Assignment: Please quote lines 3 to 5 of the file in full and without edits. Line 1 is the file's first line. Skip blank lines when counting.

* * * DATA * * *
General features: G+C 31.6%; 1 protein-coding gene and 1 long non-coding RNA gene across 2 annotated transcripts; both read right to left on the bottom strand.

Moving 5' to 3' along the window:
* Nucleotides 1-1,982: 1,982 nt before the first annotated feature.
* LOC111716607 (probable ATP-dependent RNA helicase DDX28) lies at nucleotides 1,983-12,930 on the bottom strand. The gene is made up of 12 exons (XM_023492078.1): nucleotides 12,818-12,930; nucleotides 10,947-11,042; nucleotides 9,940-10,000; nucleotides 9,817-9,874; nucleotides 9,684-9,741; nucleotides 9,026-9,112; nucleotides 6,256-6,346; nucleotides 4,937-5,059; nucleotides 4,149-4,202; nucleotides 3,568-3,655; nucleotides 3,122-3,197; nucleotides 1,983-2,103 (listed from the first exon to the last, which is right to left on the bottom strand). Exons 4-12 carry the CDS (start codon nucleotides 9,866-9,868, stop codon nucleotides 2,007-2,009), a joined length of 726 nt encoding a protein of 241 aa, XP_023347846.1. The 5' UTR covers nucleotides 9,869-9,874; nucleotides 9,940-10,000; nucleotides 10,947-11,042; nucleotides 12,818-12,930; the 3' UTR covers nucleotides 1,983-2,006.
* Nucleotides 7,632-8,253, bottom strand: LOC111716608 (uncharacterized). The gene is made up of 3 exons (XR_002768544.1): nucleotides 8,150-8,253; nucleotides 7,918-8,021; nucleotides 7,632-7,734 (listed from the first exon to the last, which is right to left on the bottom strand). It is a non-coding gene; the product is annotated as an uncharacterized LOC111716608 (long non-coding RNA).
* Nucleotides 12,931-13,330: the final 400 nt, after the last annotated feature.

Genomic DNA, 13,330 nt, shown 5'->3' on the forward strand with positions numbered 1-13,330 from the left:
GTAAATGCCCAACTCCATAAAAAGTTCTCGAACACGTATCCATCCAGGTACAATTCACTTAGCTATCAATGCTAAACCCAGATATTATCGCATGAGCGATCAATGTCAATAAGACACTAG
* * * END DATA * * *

* Nucleotides 1-1,982: 1,982 nt before the first annotated feature.
* LOC111716607 (probable ATP-dependent RNA helicase DDX28) lies at nucleotides 1,983-12,930 on the bottom strand. The gene is made up of 12 exons (XM_023492078.1): nucleotides 12,818-12,930; nucleotides 10,947-11,042; nucleotides 9,940-10,000; nucleotides 9,817-9,874; nucleotides 9,684-9,741; nucleotides 9,026-9,112; nucleotides 6,256-6,346; nucleotides 4,937-5,059; nucleotides 4,149-4,202; nucleotides 3,568-3,655; nucleotides 3,122-3,197; nucleotides 1,983-2,103 (listed from the first exon to the last, which is right to left on the bottom strand). Exons 4-12 carry the CDS (start codon nucleotides 9,866-9,868, stop codon nucleotides 2,007-2,009), a joined length of 726 nt encoding a protein of 241 aa, XP_023347846.1. The 5' UTR covers nucleotides 9,869-9,874; nucleotides 9,940-10,000; nucleotides 10,947-11,042; nucleotides 12,818-12,930; the 3' UTR covers nucleotides 1,983-2,006.
* Nucleotides 7,632-8,253, bottom strand: LOC111716608 (uncharacterized). The gene is made up of 3 exons (XR_002768544.1): nucleotides 8,150-8,253; nucleotides 7,918-8,021; nucleotides 7,632-7,734 (listed from the first exon to the last, which is right to left on the bottom strand). It is a non-coding gene; the product is annotated as an uncharacterized LOC111716608 (long non-coding RNA).